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Vitamin D and Your Brain's Health - It's Important

While Ds in school show lack of brain function, Ds in pills boost your brain.Vitamin D3 has become the “it” vitamin, thanks to a tsunami of studies showing that D is involved in more activities than a Gossip Girl socialite. From building bone to squelching inflammation, D3 does something good for just about everything that keeps you strong, healthy and, according to new research, smart.

About the smart part: An international team reports that older adults with D deficiencies are at serious risk of losing their memory and thinking skills. The lower their D levels, the greater the decline. That’s bad news if you’re already a little low, as it likely will drop more as you age: When sun hits your skin at 20, it churns out four times as much D-3 as it does when you’re 70. (Skin is your body’s D-3 factory; sun fuels it.) The good news? It’s easy to increase your vitamin D-3.

Since up to 75 per cent of us are short on D-3, taking 1,000 mg a day (1,200 mg if you’re over 60) is a no-brainer. Take it with a meal or a little fat (we take ours with our 900 mg of DHA omega-3 fatty acids).


We get asked about raw food diets a lot. Now, we like raw foods as much as the next rabbit, and not just raw veggies. Anyway, back to raw food diets. There’s no magic — or “active enzyme” advantages — in living solely on raw foods. True, all those fresh veggies, nuts, berries and grains (and little or no red meat) will lower your lousy LDL cholesterol and triglycerides (unless you have the craving and budget for steak tartare). But there are trade-offs: Your good HDL cholesterol will fall, too, not just your bad LDL. So will your vitamin B-12 levels, according to research on longtime raw foodies. And your artery-damaging homocysteine will increase, which ups your risk of clogged blood vessels.

That said, some foods really are better for you when they’re raw. Five crunchy examples:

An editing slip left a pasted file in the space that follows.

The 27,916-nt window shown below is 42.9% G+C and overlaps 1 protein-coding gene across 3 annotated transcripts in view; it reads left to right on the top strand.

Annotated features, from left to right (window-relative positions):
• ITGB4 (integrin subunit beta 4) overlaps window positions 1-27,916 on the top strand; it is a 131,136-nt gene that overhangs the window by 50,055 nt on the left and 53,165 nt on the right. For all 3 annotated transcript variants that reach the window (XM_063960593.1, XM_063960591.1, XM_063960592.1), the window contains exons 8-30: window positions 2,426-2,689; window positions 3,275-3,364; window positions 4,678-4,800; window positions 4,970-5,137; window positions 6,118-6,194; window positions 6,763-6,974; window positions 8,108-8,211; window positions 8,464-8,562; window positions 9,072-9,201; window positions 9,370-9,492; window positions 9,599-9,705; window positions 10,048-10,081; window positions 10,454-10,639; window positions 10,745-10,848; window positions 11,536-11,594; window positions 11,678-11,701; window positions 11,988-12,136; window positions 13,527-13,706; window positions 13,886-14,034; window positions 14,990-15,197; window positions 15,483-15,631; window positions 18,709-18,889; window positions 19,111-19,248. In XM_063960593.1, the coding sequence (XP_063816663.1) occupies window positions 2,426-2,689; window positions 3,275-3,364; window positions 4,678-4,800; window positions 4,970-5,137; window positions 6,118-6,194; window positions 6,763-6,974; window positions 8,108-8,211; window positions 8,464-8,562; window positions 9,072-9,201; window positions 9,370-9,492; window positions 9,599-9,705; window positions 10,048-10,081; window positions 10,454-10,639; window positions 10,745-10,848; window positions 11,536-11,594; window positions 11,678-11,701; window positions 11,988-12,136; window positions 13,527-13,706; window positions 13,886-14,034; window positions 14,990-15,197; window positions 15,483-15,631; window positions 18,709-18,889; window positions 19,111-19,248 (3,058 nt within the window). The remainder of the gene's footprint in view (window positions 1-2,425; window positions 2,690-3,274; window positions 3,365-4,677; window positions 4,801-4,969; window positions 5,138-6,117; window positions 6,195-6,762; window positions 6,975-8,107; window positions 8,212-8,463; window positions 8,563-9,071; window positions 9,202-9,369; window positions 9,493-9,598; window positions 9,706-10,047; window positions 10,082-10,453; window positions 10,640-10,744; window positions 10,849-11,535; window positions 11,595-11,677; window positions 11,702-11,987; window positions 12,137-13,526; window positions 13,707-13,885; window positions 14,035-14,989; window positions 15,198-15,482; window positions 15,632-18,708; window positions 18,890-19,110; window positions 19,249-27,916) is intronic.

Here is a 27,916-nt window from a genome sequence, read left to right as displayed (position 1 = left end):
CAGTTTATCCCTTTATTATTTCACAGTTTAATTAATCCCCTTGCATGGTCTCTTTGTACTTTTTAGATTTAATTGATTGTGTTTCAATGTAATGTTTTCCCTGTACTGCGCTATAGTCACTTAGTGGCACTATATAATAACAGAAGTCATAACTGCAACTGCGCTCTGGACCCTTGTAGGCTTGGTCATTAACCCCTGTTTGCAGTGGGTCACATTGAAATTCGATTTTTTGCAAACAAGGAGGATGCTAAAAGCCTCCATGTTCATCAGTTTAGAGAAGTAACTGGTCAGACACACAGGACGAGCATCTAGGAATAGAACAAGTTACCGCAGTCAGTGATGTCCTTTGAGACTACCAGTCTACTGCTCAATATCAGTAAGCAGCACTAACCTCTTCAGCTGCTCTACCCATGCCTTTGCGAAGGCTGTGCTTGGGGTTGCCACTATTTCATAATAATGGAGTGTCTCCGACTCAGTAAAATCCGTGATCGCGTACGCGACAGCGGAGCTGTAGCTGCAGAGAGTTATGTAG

CARROTS Raw ones have more heart-healthy, cancer-preventing chemicals and vitamin C than cooked ones.

ZUCCHINI The sight-saving plant pigment called lutein is lost in cooking; so is vitamin C.

BROCCOLI Eat it raw, and you’ll get a hefty helping of potent plant nutrients that lower your risk of blood clots, plus vitamin C, and an enzyme that may demolish precancerous cells.

PISTACHIOS Roasting them destroys inflammation-cooling compounds that relax and dilate your blood vessels.

ALMONDS Folate is a star in this nut. Raw ones have about 35 per cent more than roasted. Walnuts have great nutrients raw, roasted or soaked.


Love the sizzle and heat of a hot pepper? Good for you. Because there’s new evidence that capsaicin — the ingredient that makes jalapenos, habaneros and red pepper flakes blisteringly hot — ups fat burning and lowers blood pressure.

Plenty of studies show that the fiery ingredient in smokin’ hot peppers turns up your body’s fat-torching furnace. Now we know why: Capsaicin activates about 20 different fat-burning proteins. Don’t expect a few shakes of cayenne to cancel out a bowl of cheesy, greasy nachos. It took dieters who ate 9 milligrams of capsaicin a day (equivalent to several bites of a really hot habanero pepper) a month to burn enough fat to lose an extra pound. Still, every bite helps.

Capsaicin also turns out to be a spicy treat for your blood pressure. The hot stuff triggers the release of nitric oxide, which acts like a soothing massage for blood vessel linings.

Want to turn up the heat at your next meal? All hot peppers contain capsaicin, but the hottest of the hotties pack the most. Don’t overlook hot sauce and powdered or flaked chili peppers too. All are potent sources of healthy sizzle. Cool stuff.


Turns out that acting a little nutty helps your heart. And we don’t mean clowning around, although laughter does make blood vessels healthier. We’re talking about our No. 1 snack: a daily fistful of walnuts, almonds or peanuts, which are packed with fibre, protein, cell-protecting flavonoids and heart-healthy fats. (Yup, we know peanuts are legumes.) But here’s the news: If one fistful is heart-smart, researchers now say two are even better, knocking back heart-menacing LDL cholesterol by 10 points and high triglycerides by 20 points.

Just one snag: One fistful (about 1 ounce) has 160 to 200 calories. Double that and you’re into some serious calories. How to enjoy more nuts without ending up in elastic-waist jeans? Try these:

1. Swap. Instead of two pieces of whole-wheat morning toast with 1 tablespoon of butter (300 calories), try one slice with 2 tablespoons of peanut butter (280 calories). Instead of a grilled chicken breast in your lunch salad (260 calories), save half the breast and toss in a handful of almonds instead (162 calories).

2. Pair with low-cal crunchies. Don’t count on a fistful of nuts to fill a snack-hungry tummy.

3. Make the most of ’em. Enhance their flavour by toasting nuts for 9 to 12 minutes at 275 to 350 degrees. Then chew thoroughly: 40 chews satisfy better than 10 or 20 crunches. Eat the skins, too. Almond skins are packed with flavonoids; peanut skins are full of polyphenols. You lose them when you eat ’em naked. (The nuts, not you.)

Mehmet Oz and Mike Roizen are authors of YOU: On a Diet.